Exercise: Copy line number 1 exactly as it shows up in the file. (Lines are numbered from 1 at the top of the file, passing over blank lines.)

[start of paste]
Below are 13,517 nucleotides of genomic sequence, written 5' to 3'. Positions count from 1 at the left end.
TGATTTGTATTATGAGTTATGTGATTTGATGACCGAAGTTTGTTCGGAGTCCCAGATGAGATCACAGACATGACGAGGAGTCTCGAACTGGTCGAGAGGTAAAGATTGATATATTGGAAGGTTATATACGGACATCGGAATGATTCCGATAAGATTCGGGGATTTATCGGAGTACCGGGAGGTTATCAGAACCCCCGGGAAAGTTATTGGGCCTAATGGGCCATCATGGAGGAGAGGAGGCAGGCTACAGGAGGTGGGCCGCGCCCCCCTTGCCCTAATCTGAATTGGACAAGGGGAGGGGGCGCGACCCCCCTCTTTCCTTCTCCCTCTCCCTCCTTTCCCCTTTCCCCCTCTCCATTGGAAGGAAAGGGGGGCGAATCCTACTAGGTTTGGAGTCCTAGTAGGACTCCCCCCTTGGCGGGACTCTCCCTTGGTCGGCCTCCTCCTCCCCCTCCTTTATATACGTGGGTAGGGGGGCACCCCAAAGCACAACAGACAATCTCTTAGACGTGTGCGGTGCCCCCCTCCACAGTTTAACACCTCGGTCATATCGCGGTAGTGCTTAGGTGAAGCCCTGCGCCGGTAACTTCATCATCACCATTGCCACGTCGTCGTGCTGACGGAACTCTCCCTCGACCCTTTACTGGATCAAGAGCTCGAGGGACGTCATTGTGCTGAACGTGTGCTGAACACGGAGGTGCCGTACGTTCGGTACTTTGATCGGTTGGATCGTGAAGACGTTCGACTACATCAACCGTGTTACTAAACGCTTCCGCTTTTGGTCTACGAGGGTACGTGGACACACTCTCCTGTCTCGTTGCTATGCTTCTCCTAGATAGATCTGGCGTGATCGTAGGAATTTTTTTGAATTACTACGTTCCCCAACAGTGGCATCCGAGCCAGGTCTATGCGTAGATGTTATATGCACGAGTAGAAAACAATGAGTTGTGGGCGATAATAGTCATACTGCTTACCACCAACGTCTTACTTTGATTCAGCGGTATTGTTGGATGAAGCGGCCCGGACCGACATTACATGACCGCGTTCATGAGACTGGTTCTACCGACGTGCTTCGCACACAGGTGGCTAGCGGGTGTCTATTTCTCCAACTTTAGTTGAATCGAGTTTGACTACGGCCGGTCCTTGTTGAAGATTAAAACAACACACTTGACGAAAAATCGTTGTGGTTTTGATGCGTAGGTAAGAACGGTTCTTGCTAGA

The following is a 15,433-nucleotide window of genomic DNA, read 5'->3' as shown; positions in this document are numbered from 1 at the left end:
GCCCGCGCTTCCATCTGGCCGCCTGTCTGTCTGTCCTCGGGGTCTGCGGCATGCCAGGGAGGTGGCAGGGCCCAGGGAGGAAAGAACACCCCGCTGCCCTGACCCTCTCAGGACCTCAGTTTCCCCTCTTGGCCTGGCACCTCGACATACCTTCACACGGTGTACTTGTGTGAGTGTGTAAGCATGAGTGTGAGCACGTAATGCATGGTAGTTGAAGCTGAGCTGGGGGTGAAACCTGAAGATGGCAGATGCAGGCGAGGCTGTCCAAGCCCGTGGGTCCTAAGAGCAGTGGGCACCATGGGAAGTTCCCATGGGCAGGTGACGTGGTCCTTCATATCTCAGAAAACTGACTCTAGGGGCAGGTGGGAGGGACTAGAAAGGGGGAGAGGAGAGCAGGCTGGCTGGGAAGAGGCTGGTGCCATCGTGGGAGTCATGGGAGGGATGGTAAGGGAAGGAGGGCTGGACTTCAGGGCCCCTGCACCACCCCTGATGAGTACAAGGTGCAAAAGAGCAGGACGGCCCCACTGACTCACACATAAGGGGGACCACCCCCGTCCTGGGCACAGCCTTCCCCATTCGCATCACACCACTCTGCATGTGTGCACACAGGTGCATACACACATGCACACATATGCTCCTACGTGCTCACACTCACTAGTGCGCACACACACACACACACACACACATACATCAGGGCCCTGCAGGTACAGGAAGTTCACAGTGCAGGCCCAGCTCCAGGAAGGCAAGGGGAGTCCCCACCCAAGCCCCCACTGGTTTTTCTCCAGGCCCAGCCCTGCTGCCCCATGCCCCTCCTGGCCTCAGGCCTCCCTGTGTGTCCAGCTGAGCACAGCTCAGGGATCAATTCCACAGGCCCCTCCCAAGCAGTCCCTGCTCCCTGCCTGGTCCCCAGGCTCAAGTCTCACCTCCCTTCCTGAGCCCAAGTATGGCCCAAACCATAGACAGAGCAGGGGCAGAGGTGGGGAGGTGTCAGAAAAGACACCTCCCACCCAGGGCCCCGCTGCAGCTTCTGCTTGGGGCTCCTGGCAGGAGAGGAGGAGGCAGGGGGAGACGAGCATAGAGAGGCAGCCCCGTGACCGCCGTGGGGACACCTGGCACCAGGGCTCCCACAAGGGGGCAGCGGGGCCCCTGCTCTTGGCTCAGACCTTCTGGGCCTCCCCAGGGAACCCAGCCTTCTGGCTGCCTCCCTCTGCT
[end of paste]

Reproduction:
Below are 13,517 nucleotides of genomic sequence, written 5' to 3'. Positions count from 1 at the left end.